Sunday, 3 June 2007

Bali 9 challenge may win and fail

The current constitutional challenge to three of the Bali 9 death sentences may not be enough to save their lives - even if they win.

Andrew Chan, Scott Rush and Myuran Sukumaran have taken the case against their death sentences for heroin smuggling to the Indonesia's Constitutional Court.

They are challenging the validity of laws used to sentence them to death despite a guarantee of the 'right to life' in the country's constitution.

Professor Tim Lindsey, Director of the Asian Law Centre at the University of Melbourne, wrote about the significance of the case in articles published in The Australian in March and The Herald Sun in May.

He said the Constitutional Court was "neither a quick fix, nor the end of the road" for the three men.

The eventual impact of the case may turn on how Indonesia's constitution is enforced in its judicial system, which is based on the Napoleonic model inherited from the Dutch former colonial ruler.

"In some European-tradition systems, the authority of constitutional courts has often been tightly restricted to constitutional review, sometimes preventing them from hearing appeals from other courts or reversing their decisions," he wrote. Indonesia's Constitutional Court "fits squarely into this category".

Professor Lindsay said the current cases were not "appeals", asking the court to overturn a previous decision of another court. They were rather " 'in principle' challenges to the constitutionality of statutes - in this case, the drugs legislation under which the Bali Nine were convicted".

Even if they won their challenge though, the Constitutional Court had said "its judgments cannot be applied to earlier decisions of other courts". Such a decision would make the death penalty unconstitutional from that point on, but "existing sentences would not be altered".

"This approach is intended to give certainty to court decisions and prevent constitutional reviews from becoming de facto appeals," Professor Lindsey said.

Legal, but harder
However, he said a constitutional win would give their lawyers further impetus for further appeals, and increase the political pressure against the executions.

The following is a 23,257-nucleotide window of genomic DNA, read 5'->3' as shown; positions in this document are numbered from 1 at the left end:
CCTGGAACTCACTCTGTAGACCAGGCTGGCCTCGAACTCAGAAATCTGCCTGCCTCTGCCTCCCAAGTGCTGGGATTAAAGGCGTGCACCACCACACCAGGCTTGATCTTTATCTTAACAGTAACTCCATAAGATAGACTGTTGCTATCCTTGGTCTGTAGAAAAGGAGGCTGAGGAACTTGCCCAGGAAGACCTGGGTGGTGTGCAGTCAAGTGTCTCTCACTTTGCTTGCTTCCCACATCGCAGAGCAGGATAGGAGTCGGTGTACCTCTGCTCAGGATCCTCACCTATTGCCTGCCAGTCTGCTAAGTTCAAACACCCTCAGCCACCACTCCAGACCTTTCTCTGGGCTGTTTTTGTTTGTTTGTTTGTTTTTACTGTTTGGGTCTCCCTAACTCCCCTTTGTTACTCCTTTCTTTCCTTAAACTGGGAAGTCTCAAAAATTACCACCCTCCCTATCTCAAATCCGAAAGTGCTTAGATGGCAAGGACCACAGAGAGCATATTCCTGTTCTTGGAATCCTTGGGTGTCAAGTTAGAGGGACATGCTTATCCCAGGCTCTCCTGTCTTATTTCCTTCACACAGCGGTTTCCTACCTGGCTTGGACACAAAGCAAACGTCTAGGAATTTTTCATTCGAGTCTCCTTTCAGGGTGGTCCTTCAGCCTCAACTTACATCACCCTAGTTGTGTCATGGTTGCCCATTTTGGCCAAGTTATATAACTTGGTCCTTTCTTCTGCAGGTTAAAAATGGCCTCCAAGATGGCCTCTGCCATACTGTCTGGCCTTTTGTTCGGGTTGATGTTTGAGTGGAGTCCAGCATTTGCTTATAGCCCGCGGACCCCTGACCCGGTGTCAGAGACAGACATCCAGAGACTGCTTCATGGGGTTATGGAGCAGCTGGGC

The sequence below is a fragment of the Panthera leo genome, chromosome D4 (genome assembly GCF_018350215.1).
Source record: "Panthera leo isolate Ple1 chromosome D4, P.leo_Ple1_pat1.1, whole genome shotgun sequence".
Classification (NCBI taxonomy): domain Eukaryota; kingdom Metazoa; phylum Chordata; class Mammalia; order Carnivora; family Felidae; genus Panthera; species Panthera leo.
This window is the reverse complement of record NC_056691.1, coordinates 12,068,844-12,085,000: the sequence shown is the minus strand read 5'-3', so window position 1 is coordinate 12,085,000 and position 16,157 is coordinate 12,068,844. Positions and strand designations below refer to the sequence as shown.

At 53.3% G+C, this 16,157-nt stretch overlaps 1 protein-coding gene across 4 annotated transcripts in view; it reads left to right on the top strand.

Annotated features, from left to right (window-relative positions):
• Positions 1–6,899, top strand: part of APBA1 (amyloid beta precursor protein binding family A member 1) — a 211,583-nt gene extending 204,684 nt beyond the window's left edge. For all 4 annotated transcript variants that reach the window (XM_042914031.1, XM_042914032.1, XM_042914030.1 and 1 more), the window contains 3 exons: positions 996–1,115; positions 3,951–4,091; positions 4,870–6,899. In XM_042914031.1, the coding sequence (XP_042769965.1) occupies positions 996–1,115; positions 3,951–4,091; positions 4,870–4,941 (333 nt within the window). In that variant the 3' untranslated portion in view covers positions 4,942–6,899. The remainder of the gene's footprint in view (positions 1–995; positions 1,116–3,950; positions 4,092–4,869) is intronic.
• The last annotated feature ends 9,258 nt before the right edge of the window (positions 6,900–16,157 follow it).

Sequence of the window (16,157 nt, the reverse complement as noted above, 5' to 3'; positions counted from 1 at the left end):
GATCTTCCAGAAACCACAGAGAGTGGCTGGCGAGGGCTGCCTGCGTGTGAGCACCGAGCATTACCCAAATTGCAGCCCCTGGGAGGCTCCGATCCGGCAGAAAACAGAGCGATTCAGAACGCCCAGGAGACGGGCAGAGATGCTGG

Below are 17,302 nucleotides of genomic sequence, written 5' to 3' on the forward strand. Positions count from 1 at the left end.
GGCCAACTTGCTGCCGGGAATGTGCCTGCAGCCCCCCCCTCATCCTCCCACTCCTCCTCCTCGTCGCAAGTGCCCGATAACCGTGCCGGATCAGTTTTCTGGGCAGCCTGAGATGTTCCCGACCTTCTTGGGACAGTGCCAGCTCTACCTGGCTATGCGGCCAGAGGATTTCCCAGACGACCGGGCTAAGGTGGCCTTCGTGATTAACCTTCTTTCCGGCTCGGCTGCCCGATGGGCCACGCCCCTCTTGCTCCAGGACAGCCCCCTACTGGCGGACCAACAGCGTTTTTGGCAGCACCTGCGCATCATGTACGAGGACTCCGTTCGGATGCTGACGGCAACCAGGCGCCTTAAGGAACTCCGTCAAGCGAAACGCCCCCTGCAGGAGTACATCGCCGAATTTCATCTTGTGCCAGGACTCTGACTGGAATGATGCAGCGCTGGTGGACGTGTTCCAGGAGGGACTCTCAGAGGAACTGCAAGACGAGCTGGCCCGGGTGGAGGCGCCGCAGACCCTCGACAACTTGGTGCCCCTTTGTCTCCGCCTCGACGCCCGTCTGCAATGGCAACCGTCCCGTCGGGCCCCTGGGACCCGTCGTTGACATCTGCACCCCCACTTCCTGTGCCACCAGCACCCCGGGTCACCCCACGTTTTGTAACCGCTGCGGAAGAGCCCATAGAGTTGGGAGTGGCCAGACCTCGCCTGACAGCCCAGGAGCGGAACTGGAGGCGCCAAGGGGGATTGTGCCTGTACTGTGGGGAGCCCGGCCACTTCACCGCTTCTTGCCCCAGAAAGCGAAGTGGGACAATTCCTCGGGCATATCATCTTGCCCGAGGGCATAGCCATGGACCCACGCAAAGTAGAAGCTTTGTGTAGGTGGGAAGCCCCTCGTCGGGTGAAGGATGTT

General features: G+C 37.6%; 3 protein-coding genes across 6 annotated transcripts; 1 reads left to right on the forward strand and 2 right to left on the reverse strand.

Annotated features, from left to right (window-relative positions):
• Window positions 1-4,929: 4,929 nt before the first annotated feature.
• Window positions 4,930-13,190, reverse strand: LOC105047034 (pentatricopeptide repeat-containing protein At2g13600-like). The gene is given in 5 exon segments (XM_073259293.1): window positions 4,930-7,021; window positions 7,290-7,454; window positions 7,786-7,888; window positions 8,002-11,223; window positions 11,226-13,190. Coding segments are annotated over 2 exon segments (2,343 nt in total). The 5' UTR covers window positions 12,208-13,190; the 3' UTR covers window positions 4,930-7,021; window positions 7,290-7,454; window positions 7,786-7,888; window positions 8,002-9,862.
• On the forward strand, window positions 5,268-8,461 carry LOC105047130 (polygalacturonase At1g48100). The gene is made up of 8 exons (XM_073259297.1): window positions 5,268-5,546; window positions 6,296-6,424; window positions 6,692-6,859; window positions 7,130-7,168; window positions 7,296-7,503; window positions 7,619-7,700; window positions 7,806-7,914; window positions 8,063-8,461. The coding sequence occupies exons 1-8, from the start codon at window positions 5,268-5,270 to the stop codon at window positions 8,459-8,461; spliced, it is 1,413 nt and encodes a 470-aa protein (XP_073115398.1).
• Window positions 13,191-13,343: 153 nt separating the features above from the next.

He wrote in The Herald Sun: "It is hard to imagine a democratic government that would have the nerve to carry out a technically legal execution when the Constitutional Court had declared the death penalty contrary to the Constitution.

"It might be that the Indonesian Government would unilaterally agree to suspend all executions."

Even though President Yudhoyono has said he would not grant clemency to drug offenders, a court decision "outlawing future executions would offer him a way out" by sparing Indonesians and foreigners on death row.

Given the case's challenge to any use of the death penalty in Indonesia, Professor Lindsey concluded in The Australian that the court judges were aware their decision "will be one of the most important they will make, for Indonesians and foreigners alike".

Related stories:
Australians appeal Bali death sentences -- 02 May, 2007
Firing squad for six of Bali nine -- 10 September, 2006
Bali 9 death sentence confirmed -- 26 April, 2006

1 comment:

Gaetano said...

Universal Moratorium on the Death Penalty -- 16 Nobel Prize Laureates Appeal to the Italian Government with a urgent and immediate goal: ensuring the resolution for the universal moratorium is presented to the current General Assembly, despite new international events that might in fact jeopardise it.
Sign online here: http://www.radicalparty.org/moratoriumnow/form.php?lang=en
At midnight on April 16, Marco Pannella's non-violent initiative (that started on March 21) turned into an indefinite hunger strike. Sergio D'Elia, Valter Vecellio, Guido Biancardi, Lucio Bertè and Claudia Sterzi are also joining the fight in such an important phase. Our goal is to prevent the universal moratorium on the death penalty from being postponed to next year, as has happened for the past 13 years.
This fight is absolutely necessary and very urgent, as the moratorium is on the verge of being jeopardised, even abandoned. The moratorium is an objective very dear to the Radicals, especially Hands Off Cain and the Transnational Radical Party. The moratorium was initially embraced by the Italian Parliament. Later, a solemn commitment was made by the Italian Government on January 2, 2007, which was then supported by the European Parliament as well, and with an extraordinary majority.
Parliaments, Governments and a strong popular opinion were all moved into action by the "scandalous" execution of Saddam Hussein. The urgent and immediate goal: ensuring the resolution for the universal moratorium is presented to the current General Assembly, despite new international events that might in fact jeopardise it.
This is what is being discussed on a daily basis. Errors and delays have certainly taken place but it is still possible that they can be overcome and the moratorium will finally be achieved.
The alternative to our non-violent initiative is to accept yet another indefinite postponement, or a betrayal such as the one we received in 1999. We were recently reminded of this episode by Francesco Paolo Fulci, the influential Italian Ambassador to the UN at the time. The UN was given the order "from Brussels" to withdraw the resolution for the moratorium, a resolution that had already been submitted and had the certainty of being approved.
As people who believe in non-violent means, we have specific responsibilities and we will help our Government to reach the goal set by the Parliament, and later embraced by the Government itself. We are incited to act by the hope and the certainty that non-violence is the most effective tool to support the Government to fulfil the commitments it has made.